There are no characters, only archetypes — stern father, harried mother, naïve daughter. Rioters descend on our bland protagonists from the moment they get into their cars, and they respond with bloodshed almost immediately. Twenty minutes into this mess, there are already no survivors that you don't want dead.

I almost clicked it off during the gang rape of mother and daughter, but stuck with it because Mom grabbed a rifle and executed one of the perps. After that, though, things start to get ugly.

Soon it's just a war movie, with lots of gunshots but no explanation of where the endless supply of ammunition comes from. During the climactic battle I literally fell asleep, so I don't know who won — the bad guys, or the other bad guys. When I awoke, though, Roger Whittaker was singing his sad song a second time, over the end credits.

♦ ♦ ♦

The Peanut Butter Solution

Odd and imaginative, this is a children's movie (?) where everything is off-kilter. 

Dad is a painter who doesn't want to sell his paintings, Mom is missing, and a little boy goes exploring inside a house that burned down the night before. Inside the house, he gets a mysterious fright we don't see, and the next morning all his hair has fallen out.

Being hairless freaks him out, and it doesn't grow back, which freaks him out worse. Then he's haunted by ghosts of the homeless people who burned to death in the fire, but they're not scary, they're friendly and chatty. Mrs Dead Homeless Lady has a secret recipe that will grow hair on your head, if the ingredients are mixed just right. Don't get it on your hands, though, or it'll make hair grow there. Certainly, don't get it on your nose.

If anyone reading this is bald and doesn't want to be, the recipe is fairly simple: mix together one really ripe banana, five dead flies, one rotten egg, three licorice leaves, a fistful of kitty litter, three Connie Crisps and three Crosby Crackers, nine spoons of soil, a glass of pepper’s fizz, and a spoonful of peanut butter. Pepper's fizz, if you're wondering, is mouth water, but I don't know what Connie Crisps or Crosby Crackers might be. No substitutions, and absolutely no tweaking the recipe.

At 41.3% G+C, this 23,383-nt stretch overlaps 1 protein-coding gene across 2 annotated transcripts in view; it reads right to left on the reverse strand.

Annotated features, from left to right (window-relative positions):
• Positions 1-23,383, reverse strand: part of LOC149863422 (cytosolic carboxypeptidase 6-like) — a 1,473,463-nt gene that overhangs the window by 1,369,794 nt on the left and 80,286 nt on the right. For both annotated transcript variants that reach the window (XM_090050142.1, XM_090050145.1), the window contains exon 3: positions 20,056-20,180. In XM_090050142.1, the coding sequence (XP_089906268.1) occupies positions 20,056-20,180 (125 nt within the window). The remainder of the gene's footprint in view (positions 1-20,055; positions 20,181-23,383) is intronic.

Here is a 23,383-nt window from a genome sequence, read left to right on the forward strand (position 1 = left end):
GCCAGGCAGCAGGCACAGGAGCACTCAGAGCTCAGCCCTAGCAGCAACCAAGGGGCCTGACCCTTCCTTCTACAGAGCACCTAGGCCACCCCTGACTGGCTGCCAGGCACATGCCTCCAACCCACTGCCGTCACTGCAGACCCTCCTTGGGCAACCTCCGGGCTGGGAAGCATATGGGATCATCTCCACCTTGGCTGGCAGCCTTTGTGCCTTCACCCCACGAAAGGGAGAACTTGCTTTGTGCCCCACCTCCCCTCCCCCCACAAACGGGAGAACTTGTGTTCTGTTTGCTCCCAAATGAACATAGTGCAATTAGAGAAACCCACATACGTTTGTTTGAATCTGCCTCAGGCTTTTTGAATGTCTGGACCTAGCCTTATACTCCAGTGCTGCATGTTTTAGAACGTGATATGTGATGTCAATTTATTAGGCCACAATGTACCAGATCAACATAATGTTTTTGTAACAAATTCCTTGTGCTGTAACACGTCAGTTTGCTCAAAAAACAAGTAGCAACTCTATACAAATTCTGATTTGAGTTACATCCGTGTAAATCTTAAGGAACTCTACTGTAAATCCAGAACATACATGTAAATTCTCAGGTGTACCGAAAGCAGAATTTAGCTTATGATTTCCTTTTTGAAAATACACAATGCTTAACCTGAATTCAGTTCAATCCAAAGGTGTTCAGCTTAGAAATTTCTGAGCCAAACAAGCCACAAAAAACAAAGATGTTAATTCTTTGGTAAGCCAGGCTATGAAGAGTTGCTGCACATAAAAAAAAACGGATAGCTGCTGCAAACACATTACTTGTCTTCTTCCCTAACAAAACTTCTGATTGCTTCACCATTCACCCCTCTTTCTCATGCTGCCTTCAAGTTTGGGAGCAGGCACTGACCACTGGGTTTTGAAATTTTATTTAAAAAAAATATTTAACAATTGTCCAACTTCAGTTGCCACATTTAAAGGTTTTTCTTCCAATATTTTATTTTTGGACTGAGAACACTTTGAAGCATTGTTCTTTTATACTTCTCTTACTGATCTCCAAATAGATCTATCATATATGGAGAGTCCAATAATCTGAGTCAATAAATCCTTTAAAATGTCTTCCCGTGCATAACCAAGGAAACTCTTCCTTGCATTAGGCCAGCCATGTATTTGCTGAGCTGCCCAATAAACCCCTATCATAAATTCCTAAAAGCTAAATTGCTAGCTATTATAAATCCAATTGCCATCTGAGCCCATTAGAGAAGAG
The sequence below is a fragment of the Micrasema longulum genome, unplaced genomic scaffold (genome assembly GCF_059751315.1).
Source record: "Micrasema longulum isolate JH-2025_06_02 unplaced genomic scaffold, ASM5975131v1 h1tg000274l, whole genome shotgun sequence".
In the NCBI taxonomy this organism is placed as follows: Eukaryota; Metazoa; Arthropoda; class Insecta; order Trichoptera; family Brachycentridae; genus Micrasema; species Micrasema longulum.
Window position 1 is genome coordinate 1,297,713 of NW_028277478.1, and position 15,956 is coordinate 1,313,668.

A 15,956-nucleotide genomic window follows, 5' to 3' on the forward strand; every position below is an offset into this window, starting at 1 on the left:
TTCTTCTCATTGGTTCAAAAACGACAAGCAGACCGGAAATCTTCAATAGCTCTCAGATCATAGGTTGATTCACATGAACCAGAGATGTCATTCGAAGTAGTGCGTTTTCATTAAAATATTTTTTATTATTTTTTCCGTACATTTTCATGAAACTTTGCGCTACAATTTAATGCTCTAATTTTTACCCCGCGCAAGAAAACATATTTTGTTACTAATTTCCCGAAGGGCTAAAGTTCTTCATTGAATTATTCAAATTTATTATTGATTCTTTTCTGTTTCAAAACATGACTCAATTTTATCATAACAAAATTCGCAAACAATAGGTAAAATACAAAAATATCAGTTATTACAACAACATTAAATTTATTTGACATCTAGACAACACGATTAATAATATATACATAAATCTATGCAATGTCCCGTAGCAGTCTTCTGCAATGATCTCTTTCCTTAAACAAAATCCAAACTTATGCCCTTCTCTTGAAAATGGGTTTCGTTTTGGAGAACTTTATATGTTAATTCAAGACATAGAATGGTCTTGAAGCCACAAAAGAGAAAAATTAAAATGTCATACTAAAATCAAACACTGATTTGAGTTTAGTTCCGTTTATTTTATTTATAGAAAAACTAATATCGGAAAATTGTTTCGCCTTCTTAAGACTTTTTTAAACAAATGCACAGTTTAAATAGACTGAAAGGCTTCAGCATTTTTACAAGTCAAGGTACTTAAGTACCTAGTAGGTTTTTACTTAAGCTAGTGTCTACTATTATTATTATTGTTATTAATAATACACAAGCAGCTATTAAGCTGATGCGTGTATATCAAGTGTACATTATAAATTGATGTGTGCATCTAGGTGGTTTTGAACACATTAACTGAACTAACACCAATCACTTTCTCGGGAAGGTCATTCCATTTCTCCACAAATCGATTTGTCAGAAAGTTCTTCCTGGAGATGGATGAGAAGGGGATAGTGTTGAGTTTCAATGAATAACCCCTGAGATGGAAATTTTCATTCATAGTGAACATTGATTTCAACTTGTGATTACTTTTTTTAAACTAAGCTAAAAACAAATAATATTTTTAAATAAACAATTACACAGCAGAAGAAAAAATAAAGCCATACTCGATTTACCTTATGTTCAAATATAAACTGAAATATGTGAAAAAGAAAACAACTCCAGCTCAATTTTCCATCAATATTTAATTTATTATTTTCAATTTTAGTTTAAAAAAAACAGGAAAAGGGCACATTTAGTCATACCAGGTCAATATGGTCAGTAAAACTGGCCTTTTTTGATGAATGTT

The kid tweaks the recipe, though. It's too watery, so he adds more peanut butter. What could possibly go wrong?

Soon the kid's hair starts growing, and then it's growing "six inches on my walk home." He looks like a hippie kid, or a shampoo model. His hair grows so long it's attacked by dogs. A creepy art teacher starts harvesting the boy's head hair to sell for paintbrushes, and... well, I'm not certain this movie is really intended for children.

There's mass kidnapping, a dangerous teacher, child labor, lucid paintings, and a pre-adolescent boy applies the secret recipe to his groin to grow pubic hair, which then sprouts out past his ankles. There's also a pop song belted out by 17-year-old Celine Dion, and in a movie this bonkers, believe it or not, the song is kinda catchy.

This... is an unusual film. Hard to say whether it's a good film, but whatever it lacks in goodness it more than makes up for in unusualness, so let's give it a YES.

♦ ♦ ♦

Shadowlands (1986)

“Which is thornier — falling in love, or picking a rose?”

Author and educator C S Lewis (friends call him ‘Jack’) answers the world’s questions on romance and marriage and children, despite never having loved, married, or had children. After exchanging letters with American poet Joy Davidman, they meet, and fall in like.

She’s the luminous Claire Bloom, though, and I’d fall in love with Claire Bloom. Who wouldn’t? Well, Jack wouldn’t. He’s such a slave to what’s proper, and he’s 50-something and Christian, and she’s 40-something and Christian, and perhaps it’s improper for folks of their advanced years to fall in love.

Everything here is very white, British, and upper-class. It takes place at Oxford and Cambridge, with tea and crumpets, what what, pipes and neckties and vested suits.

I am an old fuddy-duddy man, so I should enjoy the true story of an old fuddy-duddy man finding love, but I never warmed to Jack (Joss Ackland). He sounds like a kindly old fart, like he’s auditioning to play Santa Claus, but I don’t believe in Santa, and didn’t believe in Jack.